As online courses pick up in popularity and effectiveness, MOOC developers are partnering with business schools to offer business training to executives on a range of topics from cybersecurity to marketing.
The move allows MBA and business school students access to additional business-related knowledge, free of charge, and offers learning technology companies a second avenue with which to pursue additional students.
Currently, these online specialists offer businesses online content specifically for their company as well as additional services, such as the ability to create their own content for a fee.
HR research firm Bersin by Deloitte said the corporate training market is a $70 billion industry in the US. In a survey done by the firm, 44% of training companies said they are beginning to use MOOCs.
EdX, Coursera, and Udemy are among the businesses to offer these MOOCs as a customizable corporate program that are created with university assistance.
This move is just one of many that are propelling the MOOC into the world of fee-based learning. EdX is one of the pioneers beginning to explore the fee-paying market.
The company ran a pilot course earlier this year on big data that enrolled 3,500 people from over 2,000 organizations, including Microsoft. The course grossed about $1.7 million.
The company is also creating a series of courses for executives that come with price tags of up to $1,249. The courses may also be licensed for use by institutions, and completion certificates may also be purchased by those who pass the course.
In a sign that MOOCs are being taken seriously, two years ago, the University of Texas System invested $5 million in edX in an effort to raise graduation rates and reduce student costs, with an additional $1.5 million invested for course development. Last month, Texas candidate for governor Greg Abbott asked colleges to offer credit for completion of Mooc courses.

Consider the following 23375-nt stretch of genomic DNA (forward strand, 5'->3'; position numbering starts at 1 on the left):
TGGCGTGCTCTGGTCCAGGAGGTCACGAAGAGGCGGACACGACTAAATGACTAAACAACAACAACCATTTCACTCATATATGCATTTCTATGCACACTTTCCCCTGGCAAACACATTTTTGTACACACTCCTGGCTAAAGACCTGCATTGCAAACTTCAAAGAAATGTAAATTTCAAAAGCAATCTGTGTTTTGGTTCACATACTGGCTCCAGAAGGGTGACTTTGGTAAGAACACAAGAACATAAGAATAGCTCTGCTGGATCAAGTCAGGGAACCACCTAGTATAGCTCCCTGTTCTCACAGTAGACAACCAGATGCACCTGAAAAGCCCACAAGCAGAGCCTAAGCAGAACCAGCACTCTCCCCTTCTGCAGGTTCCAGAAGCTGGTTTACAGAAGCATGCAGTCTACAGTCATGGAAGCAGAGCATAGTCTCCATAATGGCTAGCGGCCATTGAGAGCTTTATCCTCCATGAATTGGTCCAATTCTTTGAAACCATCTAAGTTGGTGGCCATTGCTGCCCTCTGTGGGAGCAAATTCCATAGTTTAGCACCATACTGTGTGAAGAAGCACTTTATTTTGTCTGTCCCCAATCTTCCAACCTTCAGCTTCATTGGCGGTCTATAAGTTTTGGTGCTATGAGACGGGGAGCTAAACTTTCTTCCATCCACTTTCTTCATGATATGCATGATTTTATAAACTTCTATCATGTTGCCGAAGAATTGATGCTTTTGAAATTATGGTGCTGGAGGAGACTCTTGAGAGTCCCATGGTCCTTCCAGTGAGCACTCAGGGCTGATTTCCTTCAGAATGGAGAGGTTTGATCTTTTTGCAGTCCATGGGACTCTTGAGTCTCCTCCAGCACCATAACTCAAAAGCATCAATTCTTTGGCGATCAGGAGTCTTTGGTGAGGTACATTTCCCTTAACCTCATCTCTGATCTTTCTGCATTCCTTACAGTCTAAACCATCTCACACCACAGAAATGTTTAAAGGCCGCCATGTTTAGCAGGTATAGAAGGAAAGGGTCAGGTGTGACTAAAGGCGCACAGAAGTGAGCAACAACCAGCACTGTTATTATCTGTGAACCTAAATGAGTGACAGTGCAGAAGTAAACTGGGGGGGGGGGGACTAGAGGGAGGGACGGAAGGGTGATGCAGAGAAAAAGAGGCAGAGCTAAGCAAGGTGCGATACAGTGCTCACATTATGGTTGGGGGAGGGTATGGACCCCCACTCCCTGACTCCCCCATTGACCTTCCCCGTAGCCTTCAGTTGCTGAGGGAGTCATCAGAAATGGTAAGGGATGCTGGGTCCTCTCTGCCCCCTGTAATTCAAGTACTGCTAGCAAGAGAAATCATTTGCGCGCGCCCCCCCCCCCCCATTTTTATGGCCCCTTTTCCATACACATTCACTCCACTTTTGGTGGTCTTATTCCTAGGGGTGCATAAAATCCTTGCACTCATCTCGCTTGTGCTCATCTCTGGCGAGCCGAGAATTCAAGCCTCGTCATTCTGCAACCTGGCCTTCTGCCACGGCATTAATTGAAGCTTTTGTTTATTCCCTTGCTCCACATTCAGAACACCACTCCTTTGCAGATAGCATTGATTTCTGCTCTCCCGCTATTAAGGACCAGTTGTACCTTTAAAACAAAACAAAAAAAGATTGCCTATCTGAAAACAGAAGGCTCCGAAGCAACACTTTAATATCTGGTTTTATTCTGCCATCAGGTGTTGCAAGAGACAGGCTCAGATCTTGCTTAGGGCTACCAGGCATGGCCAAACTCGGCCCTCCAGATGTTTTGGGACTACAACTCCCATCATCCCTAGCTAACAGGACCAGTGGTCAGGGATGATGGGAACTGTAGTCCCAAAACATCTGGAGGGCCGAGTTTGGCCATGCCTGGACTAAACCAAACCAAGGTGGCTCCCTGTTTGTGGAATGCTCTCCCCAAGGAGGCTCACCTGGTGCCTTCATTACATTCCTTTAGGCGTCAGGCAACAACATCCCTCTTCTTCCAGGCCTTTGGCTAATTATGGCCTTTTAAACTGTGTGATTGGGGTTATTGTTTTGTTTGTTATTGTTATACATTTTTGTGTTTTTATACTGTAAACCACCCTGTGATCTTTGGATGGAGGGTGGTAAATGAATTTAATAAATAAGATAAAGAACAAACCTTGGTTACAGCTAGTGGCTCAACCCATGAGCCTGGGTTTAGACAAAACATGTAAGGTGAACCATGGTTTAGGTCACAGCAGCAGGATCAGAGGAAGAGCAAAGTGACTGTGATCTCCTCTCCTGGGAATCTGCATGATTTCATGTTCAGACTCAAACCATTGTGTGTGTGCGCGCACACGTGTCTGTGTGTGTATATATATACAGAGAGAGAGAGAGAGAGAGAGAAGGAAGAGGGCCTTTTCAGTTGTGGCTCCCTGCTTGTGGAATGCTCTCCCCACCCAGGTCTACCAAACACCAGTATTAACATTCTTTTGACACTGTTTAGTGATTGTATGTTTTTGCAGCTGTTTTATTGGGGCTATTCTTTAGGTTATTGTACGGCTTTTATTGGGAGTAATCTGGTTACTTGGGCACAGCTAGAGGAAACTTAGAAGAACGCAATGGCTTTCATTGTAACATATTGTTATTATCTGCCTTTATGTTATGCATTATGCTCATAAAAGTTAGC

Udemy for Business was launched in 2013, allowing businesses the ability to license content for a $29-per-user monthly fee, or a $15 per-person monthly fee will allow the customization of courses on the Udemy platform.
Coursera, known for its free course content offerings, has recently hired Kurt Apen as their first chief marketing officer, in an effort to reposition themselves in the ever-changing online education field. Apen previously worked for the Walt Disney Company and eBay Inc.
Apen’s position with Disney focused on building the “global mass market audiences for the company’s social and mobile free-to-play games,” which happens to be a current trend in education technology.
In its first move toward fee-based learning, the company recently launched a series of 18 new Specializations, allowing students to complete vocational training online through distance learning, complete real-life projects and purchase a completion certificate to show to perspective employers. Eight of the courses are business-related, take four weeks to complete and $300 for the certificate, placing Coursera in direct competition with business schools.
“We are increasingly seeing companies and hiring managers recognize verified certificates as a positive signal on a job candidate’s resume,” Daphne Koller, Coursera president, told BusinessBecause.
Not everyone feels this way. Senior associate dean of executive education at the McDonough School of Business, Paul Almeida, said:
“Especially for premium executive degrees, I really don’t think MOOCs will even make the slightest bit of difference.”